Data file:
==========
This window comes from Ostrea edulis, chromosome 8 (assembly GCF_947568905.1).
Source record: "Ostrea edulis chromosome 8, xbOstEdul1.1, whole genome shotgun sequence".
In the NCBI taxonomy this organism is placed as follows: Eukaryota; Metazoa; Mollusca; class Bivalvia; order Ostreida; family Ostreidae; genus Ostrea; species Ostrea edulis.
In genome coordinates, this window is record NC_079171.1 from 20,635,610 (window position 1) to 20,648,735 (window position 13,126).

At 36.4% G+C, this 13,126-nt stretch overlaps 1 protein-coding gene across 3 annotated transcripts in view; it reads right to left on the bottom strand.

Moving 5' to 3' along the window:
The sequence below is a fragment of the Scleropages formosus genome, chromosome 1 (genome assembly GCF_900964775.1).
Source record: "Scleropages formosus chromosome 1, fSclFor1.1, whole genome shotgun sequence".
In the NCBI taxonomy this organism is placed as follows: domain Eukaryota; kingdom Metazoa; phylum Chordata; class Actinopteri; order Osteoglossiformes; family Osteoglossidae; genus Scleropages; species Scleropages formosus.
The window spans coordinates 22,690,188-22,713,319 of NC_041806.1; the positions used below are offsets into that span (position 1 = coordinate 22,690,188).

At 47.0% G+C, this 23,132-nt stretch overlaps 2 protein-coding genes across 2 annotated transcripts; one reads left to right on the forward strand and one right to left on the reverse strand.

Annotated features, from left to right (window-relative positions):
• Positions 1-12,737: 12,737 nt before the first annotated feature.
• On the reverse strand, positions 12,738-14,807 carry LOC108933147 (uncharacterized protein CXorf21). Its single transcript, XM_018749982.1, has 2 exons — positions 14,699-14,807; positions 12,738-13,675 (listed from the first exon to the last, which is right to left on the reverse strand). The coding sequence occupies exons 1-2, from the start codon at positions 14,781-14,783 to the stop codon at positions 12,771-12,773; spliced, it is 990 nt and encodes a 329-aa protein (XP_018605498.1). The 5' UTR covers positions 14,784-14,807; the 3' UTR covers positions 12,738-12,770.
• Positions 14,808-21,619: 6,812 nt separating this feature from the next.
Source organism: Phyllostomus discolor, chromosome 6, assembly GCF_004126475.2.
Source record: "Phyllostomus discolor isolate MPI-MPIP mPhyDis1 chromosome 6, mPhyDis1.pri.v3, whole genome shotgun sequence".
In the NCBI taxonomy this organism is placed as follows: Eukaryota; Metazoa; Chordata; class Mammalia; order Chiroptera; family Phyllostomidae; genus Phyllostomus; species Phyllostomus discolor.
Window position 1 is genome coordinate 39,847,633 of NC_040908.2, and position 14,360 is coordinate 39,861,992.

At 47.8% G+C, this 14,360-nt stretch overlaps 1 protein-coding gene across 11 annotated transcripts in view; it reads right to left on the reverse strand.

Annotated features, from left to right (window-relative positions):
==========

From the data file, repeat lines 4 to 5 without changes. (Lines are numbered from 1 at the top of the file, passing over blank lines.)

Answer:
In genome coordinates, this window is record NC_079171.1 from 20,635,610 (window position 1) to 20,648,735 (window position 13,126).

At 36.4% G+C, this 13,126-nt stretch overlaps 1 protein-coding gene across 3 annotated transcripts in view; it reads right to left on the bottom strand.